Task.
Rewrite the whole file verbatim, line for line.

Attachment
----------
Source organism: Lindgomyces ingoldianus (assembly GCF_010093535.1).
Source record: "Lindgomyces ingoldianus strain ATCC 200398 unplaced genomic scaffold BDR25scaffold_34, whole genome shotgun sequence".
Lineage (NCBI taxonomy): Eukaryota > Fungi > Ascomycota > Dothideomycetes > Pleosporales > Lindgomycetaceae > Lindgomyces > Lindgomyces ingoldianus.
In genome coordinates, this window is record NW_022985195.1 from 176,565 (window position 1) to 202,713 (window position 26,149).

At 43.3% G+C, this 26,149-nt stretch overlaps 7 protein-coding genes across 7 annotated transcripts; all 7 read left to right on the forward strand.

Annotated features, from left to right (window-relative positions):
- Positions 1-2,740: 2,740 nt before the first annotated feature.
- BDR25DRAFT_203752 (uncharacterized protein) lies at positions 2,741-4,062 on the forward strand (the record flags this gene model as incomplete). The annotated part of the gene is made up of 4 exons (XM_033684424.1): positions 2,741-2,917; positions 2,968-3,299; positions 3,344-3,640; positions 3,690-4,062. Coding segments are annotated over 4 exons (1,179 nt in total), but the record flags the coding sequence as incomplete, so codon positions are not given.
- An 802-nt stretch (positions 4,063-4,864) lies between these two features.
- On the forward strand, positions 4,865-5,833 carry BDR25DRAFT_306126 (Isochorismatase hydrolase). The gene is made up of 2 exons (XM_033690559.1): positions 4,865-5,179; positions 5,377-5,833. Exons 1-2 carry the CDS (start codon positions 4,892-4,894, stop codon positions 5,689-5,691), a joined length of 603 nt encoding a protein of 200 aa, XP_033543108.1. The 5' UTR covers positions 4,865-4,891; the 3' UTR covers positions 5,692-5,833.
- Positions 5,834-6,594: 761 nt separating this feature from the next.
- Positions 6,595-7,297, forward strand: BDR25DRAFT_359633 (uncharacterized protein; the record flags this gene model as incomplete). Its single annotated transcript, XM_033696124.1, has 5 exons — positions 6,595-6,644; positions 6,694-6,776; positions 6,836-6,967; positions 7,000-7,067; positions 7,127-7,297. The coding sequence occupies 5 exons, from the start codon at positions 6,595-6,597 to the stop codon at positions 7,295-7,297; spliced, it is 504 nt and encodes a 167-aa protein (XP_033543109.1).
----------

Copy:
Source organism: Lindgomyces ingoldianus (assembly GCF_010093535.1).
Source record: "Lindgomyces ingoldianus strain ATCC 200398 unplaced genomic scaffold BDR25scaffold_34, whole genome shotgun sequence".
Lineage (NCBI taxonomy): Eukaryota > Fungi > Ascomycota > Dothideomycetes > Pleosporales > Lindgomycetaceae > Lindgomyces > Lindgomyces ingoldianus.
In genome coordinates, this window is record NW_022985195.1 from 176,565 (window position 1) to 202,713 (window position 26,149).

At 43.3% G+C, this 26,149-nt stretch overlaps 7 protein-coding genes across 7 annotated transcripts; all 7 read left to right on the forward strand.

Annotated features, from left to right (window-relative positions):
- Positions 1-2,740: 2,740 nt before the first annotated feature.
- BDR25DRAFT_203752 (uncharacterized protein) lies at positions 2,741-4,062 on the forward strand (the record flags this gene model as incomplete). The annotated part of the gene is made up of 4 exons (XM_033684424.1): positions 2,741-2,917; positions 2,968-3,299; positions 3,344-3,640; positions 3,690-4,062. Coding segments are annotated over 4 exons (1,179 nt in total), but the record flags the coding sequence as incomplete, so codon positions are not given.
- An 802-nt stretch (positions 4,063-4,864) lies between these two features.
- On the forward strand, positions 4,865-5,833 carry BDR25DRAFT_306126 (Isochorismatase hydrolase). The gene is made up of 2 exons (XM_033690559.1): positions 4,865-5,179; positions 5,377-5,833. Exons 1-2 carry the CDS (start codon positions 4,892-4,894, stop codon positions 5,689-5,691), a joined length of 603 nt encoding a protein of 200 aa, XP_033543108.1. The 5' UTR covers positions 4,865-4,891; the 3' UTR covers positions 5,692-5,833.
- Positions 5,834-6,594: 761 nt separating this feature from the next.
- Positions 6,595-7,297, forward strand: BDR25DRAFT_359633 (uncharacterized protein; the record flags this gene model as incomplete). Its single annotated transcript, XM_033696124.1, has 5 exons — positions 6,595-6,644; positions 6,694-6,776; positions 6,836-6,967; positions 7,000-7,067; positions 7,127-7,297. The coding sequence occupies 5 exons, from the start codon at positions 6,595-6,597 to the stop codon at positions 7,295-7,297; spliced, it is 504 nt and encodes a 167-aa protein (XP_033543109.1).